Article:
Multirate Signal Processing Techniques MRSP
Multirate systems have gained popularity since the early 1980. Multi-rate signal processing studies digital signal processing systems which include sampling rate conversion. Multirate Signal Processing Techniques are necessary for systems with different input and output sample rates, but may also be used to implement systems with equal input and output rates. In multirate digital signal processing the sampling rate of a signal is changed in order to increase the efficiency of various signal processing operations. Decimation, or Down-sampling, reduces the sampling rate, whereas expansion, or up-sampling, followed by interpolation increases the sampling rate.
In most applications multirate systems are used to improve the performance, or for increased computational efficiency. A key characteristic of multirate algorithms are their high computational efficiency. In many cases, these algorithms are the prime reason that an application can now be implemented economically using modern digital signal processors.
Multirate signal processing is used for the practical applications in signal processing to save costs, processing time, and many other practical reasons.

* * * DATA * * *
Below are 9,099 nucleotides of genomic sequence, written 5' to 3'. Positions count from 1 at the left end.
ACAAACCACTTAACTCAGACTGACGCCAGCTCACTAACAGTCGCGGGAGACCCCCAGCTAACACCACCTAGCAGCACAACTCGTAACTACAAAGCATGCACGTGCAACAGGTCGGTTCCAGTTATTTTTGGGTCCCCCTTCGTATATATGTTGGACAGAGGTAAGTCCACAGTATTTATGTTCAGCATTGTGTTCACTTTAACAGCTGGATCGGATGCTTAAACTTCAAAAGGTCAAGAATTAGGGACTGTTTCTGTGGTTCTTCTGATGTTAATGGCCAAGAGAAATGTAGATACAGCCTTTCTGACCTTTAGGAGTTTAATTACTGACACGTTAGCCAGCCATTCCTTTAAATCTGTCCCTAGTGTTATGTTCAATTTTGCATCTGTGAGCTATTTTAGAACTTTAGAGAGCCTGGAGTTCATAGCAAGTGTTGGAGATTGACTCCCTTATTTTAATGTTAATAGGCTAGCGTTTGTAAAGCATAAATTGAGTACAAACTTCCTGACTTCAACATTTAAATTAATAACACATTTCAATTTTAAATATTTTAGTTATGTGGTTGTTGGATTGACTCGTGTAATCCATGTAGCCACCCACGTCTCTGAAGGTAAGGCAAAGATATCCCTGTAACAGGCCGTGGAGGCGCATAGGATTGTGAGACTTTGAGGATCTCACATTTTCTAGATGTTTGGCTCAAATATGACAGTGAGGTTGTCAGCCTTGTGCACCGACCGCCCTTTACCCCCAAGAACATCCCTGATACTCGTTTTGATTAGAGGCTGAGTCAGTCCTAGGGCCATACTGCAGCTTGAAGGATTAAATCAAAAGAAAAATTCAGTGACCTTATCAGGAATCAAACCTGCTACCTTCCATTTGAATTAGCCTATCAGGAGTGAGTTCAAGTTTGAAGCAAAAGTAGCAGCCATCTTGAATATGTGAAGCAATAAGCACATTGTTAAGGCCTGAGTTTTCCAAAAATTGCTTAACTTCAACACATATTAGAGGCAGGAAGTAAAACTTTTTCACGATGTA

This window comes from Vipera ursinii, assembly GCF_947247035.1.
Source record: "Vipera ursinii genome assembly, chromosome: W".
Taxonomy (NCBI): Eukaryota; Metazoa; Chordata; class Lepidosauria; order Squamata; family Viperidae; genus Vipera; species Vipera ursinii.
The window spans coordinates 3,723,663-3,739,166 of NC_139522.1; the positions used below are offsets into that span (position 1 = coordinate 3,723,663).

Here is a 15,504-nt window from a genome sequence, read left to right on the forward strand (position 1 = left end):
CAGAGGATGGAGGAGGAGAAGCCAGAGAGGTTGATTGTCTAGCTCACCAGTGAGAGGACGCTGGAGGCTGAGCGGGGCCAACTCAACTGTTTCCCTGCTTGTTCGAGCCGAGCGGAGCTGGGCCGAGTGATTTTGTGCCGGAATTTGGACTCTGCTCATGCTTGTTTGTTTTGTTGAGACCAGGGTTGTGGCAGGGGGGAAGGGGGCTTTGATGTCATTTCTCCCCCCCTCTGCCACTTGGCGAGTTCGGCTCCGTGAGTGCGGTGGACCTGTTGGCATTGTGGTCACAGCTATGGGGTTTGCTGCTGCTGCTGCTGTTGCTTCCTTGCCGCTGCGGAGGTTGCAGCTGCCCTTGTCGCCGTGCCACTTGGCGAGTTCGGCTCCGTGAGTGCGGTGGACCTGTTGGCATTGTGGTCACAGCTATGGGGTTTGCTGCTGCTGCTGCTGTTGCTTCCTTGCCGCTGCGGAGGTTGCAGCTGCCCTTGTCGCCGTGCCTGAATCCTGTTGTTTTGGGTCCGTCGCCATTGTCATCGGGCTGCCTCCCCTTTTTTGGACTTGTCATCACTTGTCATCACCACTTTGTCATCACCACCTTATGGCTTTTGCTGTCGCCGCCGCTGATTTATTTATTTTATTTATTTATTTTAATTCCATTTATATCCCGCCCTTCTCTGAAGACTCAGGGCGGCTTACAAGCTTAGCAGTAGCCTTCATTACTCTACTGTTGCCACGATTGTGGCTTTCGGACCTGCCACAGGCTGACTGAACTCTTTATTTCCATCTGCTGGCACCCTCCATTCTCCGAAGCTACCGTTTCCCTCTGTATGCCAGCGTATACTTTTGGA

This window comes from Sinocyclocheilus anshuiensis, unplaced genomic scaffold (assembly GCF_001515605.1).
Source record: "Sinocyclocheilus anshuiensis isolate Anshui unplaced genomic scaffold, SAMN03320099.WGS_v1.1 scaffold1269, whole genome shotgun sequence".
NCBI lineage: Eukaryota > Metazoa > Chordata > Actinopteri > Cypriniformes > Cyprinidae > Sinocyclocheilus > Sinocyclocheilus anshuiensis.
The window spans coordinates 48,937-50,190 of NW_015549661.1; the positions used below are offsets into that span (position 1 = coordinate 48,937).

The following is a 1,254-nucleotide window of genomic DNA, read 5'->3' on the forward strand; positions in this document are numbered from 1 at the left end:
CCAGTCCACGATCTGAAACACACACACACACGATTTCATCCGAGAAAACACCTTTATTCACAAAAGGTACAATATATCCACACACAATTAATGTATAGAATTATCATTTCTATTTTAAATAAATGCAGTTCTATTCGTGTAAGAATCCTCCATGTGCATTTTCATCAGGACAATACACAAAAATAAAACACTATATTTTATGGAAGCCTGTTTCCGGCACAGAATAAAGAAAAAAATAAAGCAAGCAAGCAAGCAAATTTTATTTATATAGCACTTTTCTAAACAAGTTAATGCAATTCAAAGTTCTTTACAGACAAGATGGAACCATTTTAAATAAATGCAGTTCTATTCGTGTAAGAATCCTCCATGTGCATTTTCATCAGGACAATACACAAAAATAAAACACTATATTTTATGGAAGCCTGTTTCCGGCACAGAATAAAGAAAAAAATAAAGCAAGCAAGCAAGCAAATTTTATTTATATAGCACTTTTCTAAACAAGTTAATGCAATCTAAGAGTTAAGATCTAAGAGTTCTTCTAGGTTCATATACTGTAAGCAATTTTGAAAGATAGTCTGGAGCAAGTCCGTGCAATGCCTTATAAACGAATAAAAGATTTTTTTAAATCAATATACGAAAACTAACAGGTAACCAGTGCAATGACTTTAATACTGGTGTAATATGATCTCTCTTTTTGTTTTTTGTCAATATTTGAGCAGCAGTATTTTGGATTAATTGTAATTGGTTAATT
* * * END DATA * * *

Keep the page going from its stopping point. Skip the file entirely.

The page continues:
Some applications of multirate signal processing are:
Up-sampling, i.e., increasing the sampling frequency, before D/A conversion in order to relax the requirements of the analog low pass antialiasing filter. This technique is used in audio CD, where the sampling frequency 44.1 kHz is increased fourfold to 176.4 kHz before D/A conversion.
Various systems in digital audio signal processing often operate at different sampling rates. The connection of such systems requires a conversion of sampling rate.
Decomposition of a signal into M components containing various frequency bands. If the original signal is sampled at the sampling frequency fs (with a frequency band of width fs= 2, or half the sampling frequency), every component then contains a frequency band of width 1/2 fs=M only, and can be represented using the sampling rate fs=M . This allows for efficient parallel signal processing with processors operating at lower sampling rates. The technique is also applied to data compression in sub band coding , for example in speech processing, where the various frequency band components are represented with different word lengths
In the implementation of high-performance filtering operations, where a very narrow transition band is required. The requirement of narrow transition bands leads to very high filter orders. However, by decomposing the signal into a number of sub bands containing the pass band, stop band and transition bands, each component can be processed at a lower rate, and the transition band will be less narrow.